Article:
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Re: Hashes/Nonce Source and unsafe-inline

From: Devdatta Akhawe <dev.akhawe@gmail.com>
Date: Thu, 12 Dec 2013 18:01:01 -0800
Message-ID: <CAPfop_3zeehb1KUx17ZKhHZHbFaHkpghMpNruW8v_9SCncrBSQ@mail.gmail.com>
To: Dionysis Zindros <dionyziz@gmail.com>
Cc: Mike West <mkwst@google.com>, "public-webappsec@w3.org" <public-webappsec@w3.org>, Dan Veditz <dveditz@mozilla.com>
I agree with you on hash sources. I don't believe this is true for
nonce sources, since one of the use cases nonces support is including
scripts from URLs that you only know at runtime.


On 12 December 2013 16:00, Dionysis Zindros <dionyziz@gmail.com> wrote:
> On Thu, Dec 12, 2013 at 3:34 PM, Devdatta Akhawe <dev.akhawe@gmail.com> wrote:
>> Hi
>> [creating a separate thread since there were other discussions ongoing
>> in the other]
>>> 2. 'unsafe-inline' is disabled if either a hash or nonce is present.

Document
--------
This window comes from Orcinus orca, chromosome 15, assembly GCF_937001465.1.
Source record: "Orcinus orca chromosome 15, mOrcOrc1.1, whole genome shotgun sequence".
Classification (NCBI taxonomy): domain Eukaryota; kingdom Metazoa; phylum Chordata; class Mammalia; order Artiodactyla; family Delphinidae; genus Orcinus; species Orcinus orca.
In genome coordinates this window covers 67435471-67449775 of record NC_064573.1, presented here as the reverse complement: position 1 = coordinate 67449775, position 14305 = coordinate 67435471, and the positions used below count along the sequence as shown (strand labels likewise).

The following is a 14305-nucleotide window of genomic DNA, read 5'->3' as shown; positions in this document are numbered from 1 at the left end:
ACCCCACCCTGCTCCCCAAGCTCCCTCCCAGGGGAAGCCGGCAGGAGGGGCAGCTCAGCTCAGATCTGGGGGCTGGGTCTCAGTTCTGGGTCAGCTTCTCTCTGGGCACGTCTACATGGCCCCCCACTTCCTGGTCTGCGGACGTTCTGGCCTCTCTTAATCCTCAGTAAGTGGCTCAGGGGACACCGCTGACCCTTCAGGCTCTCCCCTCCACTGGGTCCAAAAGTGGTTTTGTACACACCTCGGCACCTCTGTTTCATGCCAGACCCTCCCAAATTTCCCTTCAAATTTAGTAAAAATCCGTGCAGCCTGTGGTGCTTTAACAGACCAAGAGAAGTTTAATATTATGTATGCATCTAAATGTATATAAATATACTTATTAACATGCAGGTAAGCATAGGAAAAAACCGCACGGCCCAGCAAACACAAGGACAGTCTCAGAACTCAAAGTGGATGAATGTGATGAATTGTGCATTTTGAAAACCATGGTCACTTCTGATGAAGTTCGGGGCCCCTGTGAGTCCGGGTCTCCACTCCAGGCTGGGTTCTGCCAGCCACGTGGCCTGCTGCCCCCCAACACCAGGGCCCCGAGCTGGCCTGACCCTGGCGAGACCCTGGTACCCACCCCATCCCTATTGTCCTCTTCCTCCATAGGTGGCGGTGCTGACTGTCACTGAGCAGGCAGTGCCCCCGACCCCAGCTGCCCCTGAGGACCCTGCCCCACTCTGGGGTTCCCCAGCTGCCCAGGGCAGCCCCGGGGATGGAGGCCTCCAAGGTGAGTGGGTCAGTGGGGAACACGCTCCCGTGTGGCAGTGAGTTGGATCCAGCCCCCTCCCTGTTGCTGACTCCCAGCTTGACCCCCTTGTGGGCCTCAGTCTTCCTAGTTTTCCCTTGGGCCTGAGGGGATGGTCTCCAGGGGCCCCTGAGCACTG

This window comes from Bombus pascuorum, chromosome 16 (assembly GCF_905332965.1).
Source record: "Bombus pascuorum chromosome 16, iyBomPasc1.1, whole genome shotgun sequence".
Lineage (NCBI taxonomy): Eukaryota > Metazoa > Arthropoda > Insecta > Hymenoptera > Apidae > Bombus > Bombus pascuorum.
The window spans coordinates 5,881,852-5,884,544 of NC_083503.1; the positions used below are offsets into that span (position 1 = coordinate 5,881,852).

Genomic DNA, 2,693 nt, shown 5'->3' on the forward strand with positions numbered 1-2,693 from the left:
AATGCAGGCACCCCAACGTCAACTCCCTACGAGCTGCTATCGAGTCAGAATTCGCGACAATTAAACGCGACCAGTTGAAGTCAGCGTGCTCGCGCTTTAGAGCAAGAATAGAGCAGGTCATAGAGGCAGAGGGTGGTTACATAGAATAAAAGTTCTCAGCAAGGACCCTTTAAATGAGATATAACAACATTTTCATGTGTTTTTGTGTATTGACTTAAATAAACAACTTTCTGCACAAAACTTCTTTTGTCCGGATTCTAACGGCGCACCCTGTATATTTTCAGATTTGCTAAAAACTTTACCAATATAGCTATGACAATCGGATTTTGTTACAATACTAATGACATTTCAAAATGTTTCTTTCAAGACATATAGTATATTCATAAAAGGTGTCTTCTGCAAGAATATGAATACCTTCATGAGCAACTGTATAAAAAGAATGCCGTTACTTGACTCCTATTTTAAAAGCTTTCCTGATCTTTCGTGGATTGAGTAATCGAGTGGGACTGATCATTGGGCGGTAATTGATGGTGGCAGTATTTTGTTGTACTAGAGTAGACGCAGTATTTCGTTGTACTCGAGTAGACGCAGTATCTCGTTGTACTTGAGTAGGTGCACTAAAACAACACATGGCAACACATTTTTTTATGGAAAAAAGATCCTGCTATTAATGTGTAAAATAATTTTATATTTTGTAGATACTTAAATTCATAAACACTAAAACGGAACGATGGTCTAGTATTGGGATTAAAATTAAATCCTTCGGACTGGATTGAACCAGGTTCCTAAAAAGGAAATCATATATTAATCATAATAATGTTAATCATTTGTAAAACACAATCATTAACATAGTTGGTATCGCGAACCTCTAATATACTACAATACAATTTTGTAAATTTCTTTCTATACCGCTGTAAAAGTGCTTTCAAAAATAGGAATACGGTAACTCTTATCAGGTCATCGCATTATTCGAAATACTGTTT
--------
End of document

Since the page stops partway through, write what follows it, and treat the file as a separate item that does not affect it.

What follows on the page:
>>>      [3] https://dvcs.w3.org/hg/content-security-policy/rev/8db37e53da82
>> Imagine a website that wants to control what external scripts are
>> loaded. The website uses inline  event handlers too. The hosts for
>> external scripts can be dynamic (e.g., it is on a CDN) and thus it
>> uses nonces to load them at runtime. In the new design, all the event
>> handlers would stop working. I am not sure this is what we want.
> Inline event handlers are insecure and prone to XSS, so we want to
> block them. There's no point in enabling both unsafe-inline and (hash
> or nonce) at the same time. The point of a hash or a nonce is to block
> all inline scripts except the ones whitelisted. Allowing inline
> scripts completely defeats the purpose of having hashes or nonces.
>> Thanks
>> Dev
Received on Friday, 13 December 2013 02:01:48 UTC

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